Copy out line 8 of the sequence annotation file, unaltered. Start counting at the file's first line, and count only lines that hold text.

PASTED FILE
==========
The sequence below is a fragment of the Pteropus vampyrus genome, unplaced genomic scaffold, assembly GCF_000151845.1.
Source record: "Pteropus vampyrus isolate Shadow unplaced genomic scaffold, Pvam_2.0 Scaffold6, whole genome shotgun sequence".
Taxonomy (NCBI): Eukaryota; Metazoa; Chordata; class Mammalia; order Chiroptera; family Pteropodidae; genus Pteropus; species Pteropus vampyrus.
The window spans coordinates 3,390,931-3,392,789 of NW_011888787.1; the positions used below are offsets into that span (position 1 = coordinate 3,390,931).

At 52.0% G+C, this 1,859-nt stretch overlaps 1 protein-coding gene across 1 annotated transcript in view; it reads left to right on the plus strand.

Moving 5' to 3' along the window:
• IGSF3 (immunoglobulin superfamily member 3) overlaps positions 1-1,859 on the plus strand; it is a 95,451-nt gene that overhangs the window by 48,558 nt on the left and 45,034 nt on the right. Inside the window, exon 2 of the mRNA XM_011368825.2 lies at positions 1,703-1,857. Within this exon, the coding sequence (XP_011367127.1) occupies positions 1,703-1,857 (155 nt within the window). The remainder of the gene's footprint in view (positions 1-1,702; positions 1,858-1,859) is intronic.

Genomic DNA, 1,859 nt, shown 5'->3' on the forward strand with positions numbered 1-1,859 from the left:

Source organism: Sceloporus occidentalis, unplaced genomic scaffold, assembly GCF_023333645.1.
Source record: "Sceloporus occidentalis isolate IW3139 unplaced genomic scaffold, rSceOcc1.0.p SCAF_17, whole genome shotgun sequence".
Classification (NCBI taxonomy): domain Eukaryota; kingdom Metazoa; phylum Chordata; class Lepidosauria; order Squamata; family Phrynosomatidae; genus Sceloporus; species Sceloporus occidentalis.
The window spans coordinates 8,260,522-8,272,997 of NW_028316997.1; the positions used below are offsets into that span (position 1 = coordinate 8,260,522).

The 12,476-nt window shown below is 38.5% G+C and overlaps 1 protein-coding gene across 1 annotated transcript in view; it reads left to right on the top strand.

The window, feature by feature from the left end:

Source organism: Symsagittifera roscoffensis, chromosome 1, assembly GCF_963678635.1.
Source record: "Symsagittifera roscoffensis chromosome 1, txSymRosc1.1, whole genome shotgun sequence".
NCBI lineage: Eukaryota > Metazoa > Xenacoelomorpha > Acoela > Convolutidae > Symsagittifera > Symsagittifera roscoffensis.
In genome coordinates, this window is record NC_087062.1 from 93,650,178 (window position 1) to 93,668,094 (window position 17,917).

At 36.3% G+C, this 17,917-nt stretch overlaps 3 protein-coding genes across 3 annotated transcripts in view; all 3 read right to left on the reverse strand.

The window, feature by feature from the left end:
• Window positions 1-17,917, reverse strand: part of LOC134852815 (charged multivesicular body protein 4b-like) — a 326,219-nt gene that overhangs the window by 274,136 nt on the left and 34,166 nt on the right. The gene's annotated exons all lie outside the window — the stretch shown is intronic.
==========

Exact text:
Genomic DNA, 1,859 nt, shown 5'->3' on the forward strand with positions numbered 1-1,859 from the left: